Regardless of Badgly’s attempts to discourage the romanticisation of Joe Goldberg and his manipulative behaviour , it can be argued that the damage has already been done. While arguments can be made that the series has illuminated the subtle methods of manipulation that lead to such abusive relationships, arguments can also be made, pointing out the lack of attempts to discourage such behaviour. Due to this, evidence that the show has influenced the way people view relationships is abundant across social media. Negative reinforcements made by the show have already shaped the way men behave towards women, with girls on dating apps now finding men promising to “be their Joe Goldberg”. This influenced behaviour is proof of Ferrell et al’s theorised loops and spirals, confirming to structured and authoritative institutions, especially the media, that it’s time to change the way that we portray relationships to prevent fatalities at the hands of abusive partners, as well as preventing the continuation of the cycle that justifies manipulative behaviour. Society’s obsession with falsely romanticised behaviour needs to be quashed, before all of the young girls watching shows like ‘You’, who think that this manipulation is normal, grow up to be victims of stalking, emotional abuse and domestic abuse.
Written by Kat Monkton – Cherished Mentor
Amour Fou, You, [television programme], Directed by Marcos Siega, A+E Studios, USA, 14 October 2018, Lifetime, 45 mins, Available at: https://www.netflix.com/watch/80212206?trackId=200257859 [Accessed on 1st May 2019]
Carrabine, E. (2012). Just images aesthetics, ethics and visual criminology. British Journal of Criminology, 52(3), 463-489.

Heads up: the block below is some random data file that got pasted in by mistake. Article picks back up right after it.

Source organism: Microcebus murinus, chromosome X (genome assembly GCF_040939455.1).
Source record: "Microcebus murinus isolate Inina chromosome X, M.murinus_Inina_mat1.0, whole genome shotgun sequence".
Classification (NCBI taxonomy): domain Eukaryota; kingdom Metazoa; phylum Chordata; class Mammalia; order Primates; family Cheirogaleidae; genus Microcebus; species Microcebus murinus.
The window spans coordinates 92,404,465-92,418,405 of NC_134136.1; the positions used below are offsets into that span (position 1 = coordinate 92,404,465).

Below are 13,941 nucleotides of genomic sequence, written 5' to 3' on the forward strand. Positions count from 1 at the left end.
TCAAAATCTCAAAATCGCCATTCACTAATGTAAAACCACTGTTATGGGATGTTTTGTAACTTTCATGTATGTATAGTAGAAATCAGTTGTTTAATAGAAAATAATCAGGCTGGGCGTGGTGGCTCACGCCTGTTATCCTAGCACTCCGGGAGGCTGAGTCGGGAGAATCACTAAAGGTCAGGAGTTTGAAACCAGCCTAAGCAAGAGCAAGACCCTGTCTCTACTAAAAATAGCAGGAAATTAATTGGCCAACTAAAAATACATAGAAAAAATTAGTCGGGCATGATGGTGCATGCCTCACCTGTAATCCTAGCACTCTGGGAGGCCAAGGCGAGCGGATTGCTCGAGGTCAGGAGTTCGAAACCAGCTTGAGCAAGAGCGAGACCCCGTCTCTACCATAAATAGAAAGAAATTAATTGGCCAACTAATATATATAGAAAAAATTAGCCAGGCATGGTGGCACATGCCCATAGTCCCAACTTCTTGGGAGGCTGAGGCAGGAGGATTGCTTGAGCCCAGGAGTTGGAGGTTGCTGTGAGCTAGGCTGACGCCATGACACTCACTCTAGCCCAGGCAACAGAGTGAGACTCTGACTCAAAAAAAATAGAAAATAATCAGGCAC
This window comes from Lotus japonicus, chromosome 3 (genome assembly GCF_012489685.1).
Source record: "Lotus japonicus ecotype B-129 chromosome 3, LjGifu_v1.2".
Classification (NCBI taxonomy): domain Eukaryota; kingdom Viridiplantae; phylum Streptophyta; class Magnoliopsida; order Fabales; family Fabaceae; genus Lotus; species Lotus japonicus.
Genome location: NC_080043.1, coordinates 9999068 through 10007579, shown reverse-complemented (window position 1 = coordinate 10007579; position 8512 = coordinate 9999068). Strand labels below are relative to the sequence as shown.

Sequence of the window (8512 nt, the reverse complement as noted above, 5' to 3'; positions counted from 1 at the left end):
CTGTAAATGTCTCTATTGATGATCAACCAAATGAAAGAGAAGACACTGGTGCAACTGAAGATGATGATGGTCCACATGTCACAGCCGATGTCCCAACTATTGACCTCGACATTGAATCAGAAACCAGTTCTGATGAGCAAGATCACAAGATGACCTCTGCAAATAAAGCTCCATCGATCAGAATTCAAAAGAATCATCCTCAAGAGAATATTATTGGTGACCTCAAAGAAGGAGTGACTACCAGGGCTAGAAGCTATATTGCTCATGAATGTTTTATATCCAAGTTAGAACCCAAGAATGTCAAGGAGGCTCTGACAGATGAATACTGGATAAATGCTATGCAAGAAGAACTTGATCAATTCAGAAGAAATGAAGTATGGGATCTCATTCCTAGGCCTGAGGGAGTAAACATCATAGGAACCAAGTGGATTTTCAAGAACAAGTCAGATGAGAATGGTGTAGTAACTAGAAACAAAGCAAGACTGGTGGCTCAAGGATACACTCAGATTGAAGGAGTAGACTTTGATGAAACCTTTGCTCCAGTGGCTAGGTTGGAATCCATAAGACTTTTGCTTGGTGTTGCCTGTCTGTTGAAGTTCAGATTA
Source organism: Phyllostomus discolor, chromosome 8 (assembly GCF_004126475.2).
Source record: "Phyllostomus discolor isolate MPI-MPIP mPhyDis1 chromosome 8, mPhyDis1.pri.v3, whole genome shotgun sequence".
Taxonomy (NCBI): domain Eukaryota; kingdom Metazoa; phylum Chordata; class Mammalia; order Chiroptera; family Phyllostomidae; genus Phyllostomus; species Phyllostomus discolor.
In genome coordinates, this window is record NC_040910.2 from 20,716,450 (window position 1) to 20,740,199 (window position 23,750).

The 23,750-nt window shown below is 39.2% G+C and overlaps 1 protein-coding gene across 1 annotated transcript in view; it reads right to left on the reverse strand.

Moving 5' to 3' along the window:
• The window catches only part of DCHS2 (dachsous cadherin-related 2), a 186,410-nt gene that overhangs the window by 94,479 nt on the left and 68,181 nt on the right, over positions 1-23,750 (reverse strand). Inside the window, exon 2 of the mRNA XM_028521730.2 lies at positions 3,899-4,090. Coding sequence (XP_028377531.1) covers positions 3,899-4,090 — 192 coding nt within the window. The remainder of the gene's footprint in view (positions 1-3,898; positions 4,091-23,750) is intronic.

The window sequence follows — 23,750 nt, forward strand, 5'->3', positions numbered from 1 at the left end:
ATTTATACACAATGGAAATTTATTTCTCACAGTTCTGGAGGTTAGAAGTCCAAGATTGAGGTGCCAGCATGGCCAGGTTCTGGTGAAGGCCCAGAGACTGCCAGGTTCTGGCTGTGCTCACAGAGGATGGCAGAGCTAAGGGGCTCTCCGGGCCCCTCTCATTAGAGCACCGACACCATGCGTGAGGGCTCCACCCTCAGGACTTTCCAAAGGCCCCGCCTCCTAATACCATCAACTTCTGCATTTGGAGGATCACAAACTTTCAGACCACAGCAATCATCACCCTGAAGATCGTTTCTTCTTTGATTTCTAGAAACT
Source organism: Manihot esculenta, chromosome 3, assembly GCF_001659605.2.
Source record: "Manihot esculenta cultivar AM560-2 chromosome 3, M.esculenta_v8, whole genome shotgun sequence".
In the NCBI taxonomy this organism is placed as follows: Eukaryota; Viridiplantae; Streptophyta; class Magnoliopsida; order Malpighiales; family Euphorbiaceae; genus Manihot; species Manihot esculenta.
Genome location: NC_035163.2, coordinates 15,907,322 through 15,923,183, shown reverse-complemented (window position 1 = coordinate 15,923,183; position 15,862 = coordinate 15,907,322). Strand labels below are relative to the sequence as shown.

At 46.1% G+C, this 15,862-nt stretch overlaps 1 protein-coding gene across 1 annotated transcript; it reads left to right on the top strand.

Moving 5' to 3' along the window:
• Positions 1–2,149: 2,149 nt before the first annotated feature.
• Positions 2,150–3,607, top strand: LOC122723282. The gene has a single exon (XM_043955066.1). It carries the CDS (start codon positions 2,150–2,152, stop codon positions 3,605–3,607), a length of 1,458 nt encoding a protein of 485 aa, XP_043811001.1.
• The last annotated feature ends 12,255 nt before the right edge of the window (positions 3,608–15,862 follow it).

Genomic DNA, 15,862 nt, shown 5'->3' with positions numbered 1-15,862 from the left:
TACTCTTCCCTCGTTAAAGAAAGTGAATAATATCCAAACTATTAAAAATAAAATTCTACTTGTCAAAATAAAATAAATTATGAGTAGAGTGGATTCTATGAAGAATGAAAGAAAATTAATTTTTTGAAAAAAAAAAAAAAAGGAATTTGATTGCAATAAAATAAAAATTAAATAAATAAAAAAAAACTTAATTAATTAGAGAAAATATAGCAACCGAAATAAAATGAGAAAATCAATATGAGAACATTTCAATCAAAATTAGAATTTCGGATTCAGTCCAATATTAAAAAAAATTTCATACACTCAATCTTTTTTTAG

Christie, N. (1986) ‘The ideal victim’, in E. Fattah (ed.), From Crime Policy to Victim Policy. Basingstoke: Macmillan
Deuze, M. (2012) Media life. Cambridge: Polity.
Domestic Abuse, Crime and Victims Act 2004, c28, London: Stationary Office
Elliott C., (2019), ‘My Stalker Would Wait At Work With His Face Against The Window’, BBC News, 12 April, Available at: https://www.bbc.co.uk/news/newsbeat-47894748?intlink_from_url=https://www.bbc.co.uk/news/topics/c6lvvy0nnj8t/stalking&link_location=live-reporting-story [Accessed on 8th May 2019]
Ferrell, J., Hayward, K. and Young, J. (2015) Cultural Criminology (2nd Ed.), London: Sage
Heidensohn F., (2000), Sexual Politics and Social Control, Buckingham: Open University Press
Loring M. T., (1994), Emotional abuse, New York: Lexington Books/Macmillan
ONS, (2018), How Do The Post-World War Baby Boom Generation Compare?, Avaialable at: https://www.ons.gov.uk/peoplepopulationandcommunity/birthsdeathsandmarriages/ageing/articles/howdothepostworldwarbabyboomgenerationscompare/2018-03-06 [Accessed on 9th May 2019]
Pilot, You, [television programme], Directed by Lee Tolan Kreiger, A+E Studios, USA, 9 September 2018, Lifetime, 48 mins, Available at: https://www.netflix.com/watch/80212201?trackId=200257859 [Accessed 1st May 2019]
Protection From Harassment Act 1997, c40, London: Stationary Office
Sherwood H., (2018), Thong Protests In Belfast Raises Concerns Over Rape Trials, Guardian, 15 November, Available at: https://www.theguardian.com/uk-news/2018/nov/15/thong-protest-in-belfast-raises-concerns-over-trials [Accessed on 8th May 2019]
The Last Nice Guy In New York, You, [television programme], Directed by Lee Tolan Kreiger, A+E Studios, USA, 16 September 2018, Lifetime, 45 mins, Available at: https://www.netflix.com/watch/80212202?trackId=200257859 [Accessed on 1st May 2019]
Van de Vorrde, C. (2012). Ethnographic photography in criminological research. In: D. Gadd, S. Karstedt and S. F. Messner, The Sage Handbook of Criminological Research Methods, London: Sage, pp. 203-217.
Waldron B., (2019), Stalker Compared To ‘Jealous Teenager’ After Trying To Climb Through Ex-Partner’s Window, Daily Telegraph, 29 April, Available at: https://www.derbytelegraph.co.uk/burton/court-derbyshire-magistrates-niki-dyche-2796371?utm_source=twitter.com&utm_medium=social&utm_campaign=sharebar [Accessed on 8th May 2019]